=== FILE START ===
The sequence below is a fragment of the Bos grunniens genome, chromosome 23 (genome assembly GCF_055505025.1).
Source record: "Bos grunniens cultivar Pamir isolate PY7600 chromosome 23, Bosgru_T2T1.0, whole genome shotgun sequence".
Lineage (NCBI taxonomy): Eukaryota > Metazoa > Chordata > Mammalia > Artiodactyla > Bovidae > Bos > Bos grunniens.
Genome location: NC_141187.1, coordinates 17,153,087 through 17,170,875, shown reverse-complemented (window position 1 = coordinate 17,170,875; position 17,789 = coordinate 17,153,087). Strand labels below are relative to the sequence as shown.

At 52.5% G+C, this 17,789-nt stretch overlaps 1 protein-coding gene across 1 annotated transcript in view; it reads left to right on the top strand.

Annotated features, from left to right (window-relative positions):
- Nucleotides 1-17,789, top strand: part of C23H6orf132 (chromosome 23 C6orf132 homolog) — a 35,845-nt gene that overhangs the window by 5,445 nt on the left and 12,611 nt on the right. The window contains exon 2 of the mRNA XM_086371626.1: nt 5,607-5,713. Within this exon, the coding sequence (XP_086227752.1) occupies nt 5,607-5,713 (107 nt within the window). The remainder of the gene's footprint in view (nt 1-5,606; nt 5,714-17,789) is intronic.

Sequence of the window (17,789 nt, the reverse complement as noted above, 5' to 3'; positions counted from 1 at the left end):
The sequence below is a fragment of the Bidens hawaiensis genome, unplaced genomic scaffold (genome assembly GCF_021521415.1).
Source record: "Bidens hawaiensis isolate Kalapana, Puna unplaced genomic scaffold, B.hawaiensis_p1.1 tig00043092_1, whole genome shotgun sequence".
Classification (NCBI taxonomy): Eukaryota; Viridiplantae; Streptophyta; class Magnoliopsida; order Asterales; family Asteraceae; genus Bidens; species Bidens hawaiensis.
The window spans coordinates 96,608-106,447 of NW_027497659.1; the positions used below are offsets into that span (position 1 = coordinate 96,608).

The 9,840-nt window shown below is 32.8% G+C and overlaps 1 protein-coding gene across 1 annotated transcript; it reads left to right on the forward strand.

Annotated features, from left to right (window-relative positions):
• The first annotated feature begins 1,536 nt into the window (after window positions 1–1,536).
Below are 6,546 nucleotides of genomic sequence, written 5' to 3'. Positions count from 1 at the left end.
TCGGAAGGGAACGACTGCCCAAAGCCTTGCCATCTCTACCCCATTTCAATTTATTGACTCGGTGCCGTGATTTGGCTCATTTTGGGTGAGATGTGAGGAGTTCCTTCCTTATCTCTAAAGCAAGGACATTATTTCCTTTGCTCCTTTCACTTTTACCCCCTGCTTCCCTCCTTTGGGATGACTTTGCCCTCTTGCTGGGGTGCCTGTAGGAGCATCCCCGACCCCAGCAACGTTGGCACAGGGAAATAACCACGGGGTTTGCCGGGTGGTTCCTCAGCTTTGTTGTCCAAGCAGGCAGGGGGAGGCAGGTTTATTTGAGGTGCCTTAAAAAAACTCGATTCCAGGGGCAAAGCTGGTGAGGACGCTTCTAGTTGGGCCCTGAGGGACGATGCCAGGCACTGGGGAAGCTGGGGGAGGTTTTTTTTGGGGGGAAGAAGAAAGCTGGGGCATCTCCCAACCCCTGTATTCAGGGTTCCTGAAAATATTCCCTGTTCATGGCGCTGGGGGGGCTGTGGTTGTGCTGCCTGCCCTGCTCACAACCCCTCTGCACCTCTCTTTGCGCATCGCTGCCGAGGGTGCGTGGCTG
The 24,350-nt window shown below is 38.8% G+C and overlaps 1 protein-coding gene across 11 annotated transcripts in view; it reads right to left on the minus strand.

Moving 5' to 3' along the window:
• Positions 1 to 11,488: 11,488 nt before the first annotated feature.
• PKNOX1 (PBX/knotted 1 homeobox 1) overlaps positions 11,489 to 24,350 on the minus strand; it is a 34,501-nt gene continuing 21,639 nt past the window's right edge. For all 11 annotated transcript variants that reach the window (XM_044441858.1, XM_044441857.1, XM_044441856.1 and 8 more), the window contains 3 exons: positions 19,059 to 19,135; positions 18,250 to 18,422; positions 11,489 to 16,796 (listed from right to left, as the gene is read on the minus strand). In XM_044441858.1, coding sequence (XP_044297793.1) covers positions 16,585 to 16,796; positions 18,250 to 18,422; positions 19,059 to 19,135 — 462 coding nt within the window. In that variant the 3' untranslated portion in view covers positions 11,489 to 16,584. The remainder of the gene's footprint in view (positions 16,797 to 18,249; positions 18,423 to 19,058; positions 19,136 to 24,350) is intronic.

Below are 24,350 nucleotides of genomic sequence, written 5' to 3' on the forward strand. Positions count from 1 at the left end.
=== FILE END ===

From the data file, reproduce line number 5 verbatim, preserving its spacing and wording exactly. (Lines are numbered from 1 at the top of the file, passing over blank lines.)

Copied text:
At 52.5% G+C, this 17,789-nt stretch overlaps 1 protein-coding gene across 1 annotated transcript in view; it reads left to right on the top strand.